In 2018,The Bookseller reported that scouting agency Eccles Fisher was struggling with a scam, where emails sent from a seemingly genuine Eccles Fisher account were then redirected when replied to, allowing the scammer to access manuscripts, typescripts, and official passwords.
The publishing industry is not the only sector in the arts to suffer recently from large thefts. Though art heists are not a new phenomenon –the first documented heist was in 1473, when pirates stole Hans Memling’s The Last Judgement whilst it was travelling to France – in the height of the pandemic, thieves were finding the closure of museums and galleries the perfect time to loot. In early 2020, Van Gogh’s 1884 painting Spring Garden was stolen from the Singer Laren Museum in the Netherlands, and was later believed to be held to ransom, with a photograph appearing of the painting alongside a copy of the New York Times, dated 30 May.
A few months later, a Frans Hals painting, Two Laughing Boys with a Mug of Beer, was stolen from the Hofje van Aerden Museum in Leerdam, near Utrecht. The painting, with an estimated value of £13.4m, has been stolen twice before too, and in 1988 when it was stolen, thieves also took Jacob van Ruisdael’s Forest View with Flowering Elderberry, though returned it later. Currently, some of van Ruisdael’s other works are on display at York Art Gallery in their Lost Gainsborough exhibition, which is open until 13th February.
Given that these thefts were close in proximity to each other, in terms of both time and location, police arrested an unnamed 58-year-old man in connection with both. However, as of 2021, neither painting has yet been found. Despite this, throughout art history, numerous stolen paintings have eventually been located. The Mona Lisa, stolen from the Louvre in 1911, was found after the thief, Vincenzo Peruggia (a member of staff at the Louvre) tried to donate the painting to an Italian museum. In 1913, the Mona Lisa was restored in the Louvre.
Renoir’s Young Parisian and Conversation and a Rembrandt self-portrait were all stolen in 2000 from the National Museum of Fine Arts in Stockholm, and despite their escape on a speedboat, by 2005 all three works had been returned. The Madonna of the Yarnwinder, attributed to Da Vinci (although the extent of his involvement with the painting is debated) was stolen from Drumlanrig Castle in Scotland in 2003 by two tourists, but was eventually recovered after a raid at a law firm in Glasgow in 2007. It now hangs in the National Gallery of Scotland in Edinburgh.
Though lots are answered, some still prove elusive and unsolvable: the world’s biggest art heist remains unsolved, as the 13 works (valued at an estimated $500m) stolen from the Isabella Stewart Gardner Museum, Boston, in 1990 have never been found. The heist took place during the night of 18 March, and works by some of the world’s most prolific artists were stolen, including Rembrandt, Degas, Vermeer, and Manet.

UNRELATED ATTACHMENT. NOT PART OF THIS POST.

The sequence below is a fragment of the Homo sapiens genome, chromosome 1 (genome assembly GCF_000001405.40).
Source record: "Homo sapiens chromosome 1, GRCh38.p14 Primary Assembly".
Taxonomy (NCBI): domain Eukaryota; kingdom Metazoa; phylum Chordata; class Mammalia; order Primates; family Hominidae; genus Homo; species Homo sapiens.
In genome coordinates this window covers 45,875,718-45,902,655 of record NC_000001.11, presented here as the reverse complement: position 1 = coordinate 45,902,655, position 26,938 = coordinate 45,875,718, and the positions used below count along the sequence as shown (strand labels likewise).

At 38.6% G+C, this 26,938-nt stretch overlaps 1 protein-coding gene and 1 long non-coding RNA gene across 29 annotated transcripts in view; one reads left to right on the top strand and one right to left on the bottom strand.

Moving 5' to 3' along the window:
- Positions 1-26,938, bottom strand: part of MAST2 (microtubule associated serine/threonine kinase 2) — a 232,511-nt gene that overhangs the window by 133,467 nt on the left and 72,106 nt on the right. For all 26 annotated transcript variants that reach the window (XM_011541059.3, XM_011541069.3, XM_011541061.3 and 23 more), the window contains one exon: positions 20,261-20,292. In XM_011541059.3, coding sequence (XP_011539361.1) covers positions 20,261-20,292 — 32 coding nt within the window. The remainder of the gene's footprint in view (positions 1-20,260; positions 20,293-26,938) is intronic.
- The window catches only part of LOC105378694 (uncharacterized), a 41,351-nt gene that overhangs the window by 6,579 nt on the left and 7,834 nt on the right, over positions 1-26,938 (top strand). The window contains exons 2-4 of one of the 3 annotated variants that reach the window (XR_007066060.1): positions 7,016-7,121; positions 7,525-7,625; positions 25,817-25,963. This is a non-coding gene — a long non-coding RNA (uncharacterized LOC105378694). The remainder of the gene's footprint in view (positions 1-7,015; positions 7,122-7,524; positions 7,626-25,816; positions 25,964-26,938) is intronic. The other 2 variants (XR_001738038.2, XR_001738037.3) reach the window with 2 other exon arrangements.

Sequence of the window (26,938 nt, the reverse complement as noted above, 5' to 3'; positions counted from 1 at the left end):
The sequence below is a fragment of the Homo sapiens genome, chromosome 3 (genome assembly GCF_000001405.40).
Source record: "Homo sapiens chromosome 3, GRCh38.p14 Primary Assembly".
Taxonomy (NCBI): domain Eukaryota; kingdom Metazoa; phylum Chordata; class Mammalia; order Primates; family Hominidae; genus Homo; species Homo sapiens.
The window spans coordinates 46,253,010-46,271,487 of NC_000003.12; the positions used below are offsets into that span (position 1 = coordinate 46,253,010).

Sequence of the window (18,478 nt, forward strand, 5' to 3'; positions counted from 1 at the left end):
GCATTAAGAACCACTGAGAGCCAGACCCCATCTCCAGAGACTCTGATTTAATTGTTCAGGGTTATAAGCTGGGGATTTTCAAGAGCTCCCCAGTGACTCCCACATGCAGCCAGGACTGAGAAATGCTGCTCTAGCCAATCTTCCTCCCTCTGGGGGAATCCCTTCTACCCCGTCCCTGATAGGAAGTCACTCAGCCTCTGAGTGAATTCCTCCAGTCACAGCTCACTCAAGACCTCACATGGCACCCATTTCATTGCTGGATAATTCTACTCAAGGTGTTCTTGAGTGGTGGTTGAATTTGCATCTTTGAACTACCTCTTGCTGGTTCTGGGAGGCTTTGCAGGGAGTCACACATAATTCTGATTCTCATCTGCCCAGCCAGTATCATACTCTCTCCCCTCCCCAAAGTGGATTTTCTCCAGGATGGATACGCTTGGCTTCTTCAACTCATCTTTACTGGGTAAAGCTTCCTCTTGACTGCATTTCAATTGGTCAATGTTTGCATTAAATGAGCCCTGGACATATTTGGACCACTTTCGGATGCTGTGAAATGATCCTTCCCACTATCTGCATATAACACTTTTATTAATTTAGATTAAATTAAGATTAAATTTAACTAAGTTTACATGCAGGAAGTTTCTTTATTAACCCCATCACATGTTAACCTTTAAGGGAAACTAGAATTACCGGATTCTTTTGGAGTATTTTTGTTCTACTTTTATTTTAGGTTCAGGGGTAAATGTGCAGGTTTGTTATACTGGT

Witnesses said that two men in police uniforms were sitting in a car outside the museum. The seeming-policemen used the intercom system to request access, saying they were the response to reports of disturbances. They then handcuffed, blindfolded, and bound the security guard. Suspicions about the thief or thieves have abounded ever since. Some say the guard must be to blame, and that the theft was an inside job, whereas others suggest it was a mafia job, with the thieves not necessarily keeping the artworks afterwards. The FBI believes the works travelled throughout the crime networks spreading across Connecticut and Philadelphia but this is uncertain, and the last alleged sighting of any of the works was the Rembrandt seascape, seen in 2003. Since then, there have been no sightings.
As with the story of Bernardini, art heists prove the perfect fodder for literary and filmic endeavours. Last year, Netflix released This Is a Robbery: The World’s Biggest Art Heist, directed by Colin Barnicle, a four-part series exploring the night of the heist and discussing possibilities for the thieves and whereabouts of the works. Barnicle said his primary intention for creating the series was to raise awareness, stating “I think there’s a possibility that some small pieces are still out there somewhere on somebody’s wall– they just don’t know they have them because it wasn’t as widely spread as the Vermeer and the few Rembrandts”.
For many, the arts are an escape, and this has become particularly prominent in the last two years. Though most give the arts the respect they deserve, stories such as the Isabella Stewart Gardner heist and Filippo Bernardini’s manipulation and betrayal of individual creativity are astounding, and show the enduring importance of art, even, as with these cases, in their absence